New tax policies announced recently by G7 communiqué will face hurdles as the proposals are yet to be agreed by the G20 and other jurisdictions, says ACCA today, asserting that the three foundations for a sound tax system are simplicity, certainty and stability.
Jason Piper, head of tax and business law at ACCA says: ‘Committing to a global minimum tax of at least 15% on a country by country basis is a challenge, predicated on the agreement of other jurisdictions’ governments.
To be truly effective it will need to go beyond the G7, and even the G20, to the OECD’s Inclusive Framework of 139 countries, requiring compromise as governments surrender legal sovereignty in return for an effective, practical framework.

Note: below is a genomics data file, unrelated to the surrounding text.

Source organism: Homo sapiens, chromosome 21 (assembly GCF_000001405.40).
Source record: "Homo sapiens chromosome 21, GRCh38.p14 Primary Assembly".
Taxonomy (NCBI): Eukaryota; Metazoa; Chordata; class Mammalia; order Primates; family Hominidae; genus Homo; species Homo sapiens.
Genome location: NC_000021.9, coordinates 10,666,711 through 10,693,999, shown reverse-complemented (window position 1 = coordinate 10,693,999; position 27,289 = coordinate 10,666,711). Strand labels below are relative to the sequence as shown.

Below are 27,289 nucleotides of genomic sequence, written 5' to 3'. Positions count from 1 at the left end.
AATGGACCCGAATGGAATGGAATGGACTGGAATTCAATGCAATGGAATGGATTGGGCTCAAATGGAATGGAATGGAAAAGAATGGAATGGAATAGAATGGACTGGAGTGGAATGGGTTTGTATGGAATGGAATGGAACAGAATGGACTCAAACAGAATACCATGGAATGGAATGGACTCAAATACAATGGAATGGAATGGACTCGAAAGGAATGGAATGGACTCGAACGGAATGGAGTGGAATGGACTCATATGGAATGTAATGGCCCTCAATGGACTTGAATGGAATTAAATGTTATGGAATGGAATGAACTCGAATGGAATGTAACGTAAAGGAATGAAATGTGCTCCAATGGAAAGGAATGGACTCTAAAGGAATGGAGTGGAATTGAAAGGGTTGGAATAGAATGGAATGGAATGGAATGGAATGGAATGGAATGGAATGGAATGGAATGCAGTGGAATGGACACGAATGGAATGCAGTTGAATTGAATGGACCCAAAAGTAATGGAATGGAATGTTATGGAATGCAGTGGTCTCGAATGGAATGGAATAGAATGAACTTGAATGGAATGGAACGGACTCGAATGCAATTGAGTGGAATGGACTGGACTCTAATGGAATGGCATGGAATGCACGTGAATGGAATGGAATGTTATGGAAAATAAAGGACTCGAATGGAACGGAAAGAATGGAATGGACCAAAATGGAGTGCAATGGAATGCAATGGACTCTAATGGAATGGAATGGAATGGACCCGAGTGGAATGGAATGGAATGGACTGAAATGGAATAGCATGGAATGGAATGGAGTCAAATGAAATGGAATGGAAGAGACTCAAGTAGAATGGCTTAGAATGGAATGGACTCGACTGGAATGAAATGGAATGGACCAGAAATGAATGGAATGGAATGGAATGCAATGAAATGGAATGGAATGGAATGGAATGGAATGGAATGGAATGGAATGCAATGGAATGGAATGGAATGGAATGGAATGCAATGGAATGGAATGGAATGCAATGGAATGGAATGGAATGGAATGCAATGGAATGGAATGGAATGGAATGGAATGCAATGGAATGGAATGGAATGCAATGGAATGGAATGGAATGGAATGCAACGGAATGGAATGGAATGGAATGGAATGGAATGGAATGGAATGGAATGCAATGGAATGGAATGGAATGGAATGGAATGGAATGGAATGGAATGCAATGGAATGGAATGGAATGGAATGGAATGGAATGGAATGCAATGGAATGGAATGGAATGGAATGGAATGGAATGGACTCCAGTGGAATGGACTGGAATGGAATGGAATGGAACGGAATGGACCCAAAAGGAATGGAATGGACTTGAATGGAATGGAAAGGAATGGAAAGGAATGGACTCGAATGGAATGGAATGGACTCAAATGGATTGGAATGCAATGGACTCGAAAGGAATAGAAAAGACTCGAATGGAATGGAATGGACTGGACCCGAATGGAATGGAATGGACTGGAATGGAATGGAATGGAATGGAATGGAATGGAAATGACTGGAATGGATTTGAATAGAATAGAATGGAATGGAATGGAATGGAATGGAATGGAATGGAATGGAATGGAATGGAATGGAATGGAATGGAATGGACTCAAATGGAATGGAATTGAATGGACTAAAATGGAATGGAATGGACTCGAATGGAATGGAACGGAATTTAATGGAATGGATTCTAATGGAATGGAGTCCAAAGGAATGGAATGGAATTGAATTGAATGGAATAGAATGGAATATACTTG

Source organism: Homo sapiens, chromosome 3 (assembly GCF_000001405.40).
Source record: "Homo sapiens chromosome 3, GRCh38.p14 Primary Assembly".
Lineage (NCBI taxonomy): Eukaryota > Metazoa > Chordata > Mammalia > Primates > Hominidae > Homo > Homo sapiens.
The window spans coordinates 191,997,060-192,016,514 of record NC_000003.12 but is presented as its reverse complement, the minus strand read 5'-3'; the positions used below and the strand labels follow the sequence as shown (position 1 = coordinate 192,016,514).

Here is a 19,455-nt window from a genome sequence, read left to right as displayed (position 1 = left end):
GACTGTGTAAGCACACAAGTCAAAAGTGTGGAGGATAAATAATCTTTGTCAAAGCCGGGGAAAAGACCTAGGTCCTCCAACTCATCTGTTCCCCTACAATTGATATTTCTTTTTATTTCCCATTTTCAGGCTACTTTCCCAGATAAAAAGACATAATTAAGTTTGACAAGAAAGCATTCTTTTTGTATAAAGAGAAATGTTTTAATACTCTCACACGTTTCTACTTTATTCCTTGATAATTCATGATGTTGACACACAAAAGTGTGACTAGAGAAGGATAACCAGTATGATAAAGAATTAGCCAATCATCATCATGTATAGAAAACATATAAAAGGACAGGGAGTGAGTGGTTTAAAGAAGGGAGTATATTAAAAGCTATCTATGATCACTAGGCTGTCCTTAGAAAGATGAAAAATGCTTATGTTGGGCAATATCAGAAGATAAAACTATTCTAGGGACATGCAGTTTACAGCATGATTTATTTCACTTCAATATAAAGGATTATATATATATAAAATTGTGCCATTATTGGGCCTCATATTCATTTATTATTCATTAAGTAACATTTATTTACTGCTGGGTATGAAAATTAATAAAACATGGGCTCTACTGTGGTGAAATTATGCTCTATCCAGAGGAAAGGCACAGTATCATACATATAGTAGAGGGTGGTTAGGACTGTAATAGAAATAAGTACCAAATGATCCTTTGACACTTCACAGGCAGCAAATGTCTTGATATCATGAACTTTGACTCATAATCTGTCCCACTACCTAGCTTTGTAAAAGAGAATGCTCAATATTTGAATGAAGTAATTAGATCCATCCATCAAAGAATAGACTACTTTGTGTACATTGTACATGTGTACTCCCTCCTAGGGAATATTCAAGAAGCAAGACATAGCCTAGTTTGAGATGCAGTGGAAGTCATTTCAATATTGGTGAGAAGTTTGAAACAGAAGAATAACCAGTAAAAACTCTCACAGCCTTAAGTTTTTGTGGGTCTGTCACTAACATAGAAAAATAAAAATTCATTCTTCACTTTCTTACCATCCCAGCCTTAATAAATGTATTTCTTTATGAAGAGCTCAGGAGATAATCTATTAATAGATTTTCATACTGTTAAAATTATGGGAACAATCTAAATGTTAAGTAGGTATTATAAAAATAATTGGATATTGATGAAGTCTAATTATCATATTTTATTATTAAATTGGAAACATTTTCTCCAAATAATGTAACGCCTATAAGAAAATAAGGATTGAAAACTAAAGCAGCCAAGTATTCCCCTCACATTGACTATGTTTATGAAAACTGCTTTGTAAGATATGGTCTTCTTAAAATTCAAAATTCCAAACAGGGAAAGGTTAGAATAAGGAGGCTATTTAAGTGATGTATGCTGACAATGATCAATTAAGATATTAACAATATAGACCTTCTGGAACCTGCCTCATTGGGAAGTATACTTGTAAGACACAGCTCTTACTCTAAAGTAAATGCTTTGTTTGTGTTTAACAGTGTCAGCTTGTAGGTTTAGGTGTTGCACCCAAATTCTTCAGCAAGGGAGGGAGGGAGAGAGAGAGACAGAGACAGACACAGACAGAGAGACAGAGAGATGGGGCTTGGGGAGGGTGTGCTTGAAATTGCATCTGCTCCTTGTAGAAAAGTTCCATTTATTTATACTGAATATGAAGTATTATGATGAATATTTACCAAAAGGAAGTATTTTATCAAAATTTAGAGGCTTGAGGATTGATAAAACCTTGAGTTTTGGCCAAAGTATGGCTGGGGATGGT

‘And the move for multinationals to pay tax in the countries where they do business – and not just were they are headquartered – will create new legal and accounting challenges for banks, businesses and tax authorities.’
ACCA says the main challenges are about achieving true parity and fairness. Jason Piper explains: ‘This is indeed a seismic announcement, but it’s more a foreshock than the main event.
Corporate taxes contribute only a small proportion of total revenues, and these measures capture only a tiny fraction of even that.
The real heavy lifting is done by consumption and personal income taxes, and that is where reforms could make a real difference to the sorts of societies we live in.
In 2019, ACCA with CA ANZ and IFAC published a report called G20 public trust in tax: Surveying public trust in G20 tax systems.
This showed that most people surveyed for this report were supportive of cooperation on international tax policy to create a more coherent international tax system (69%).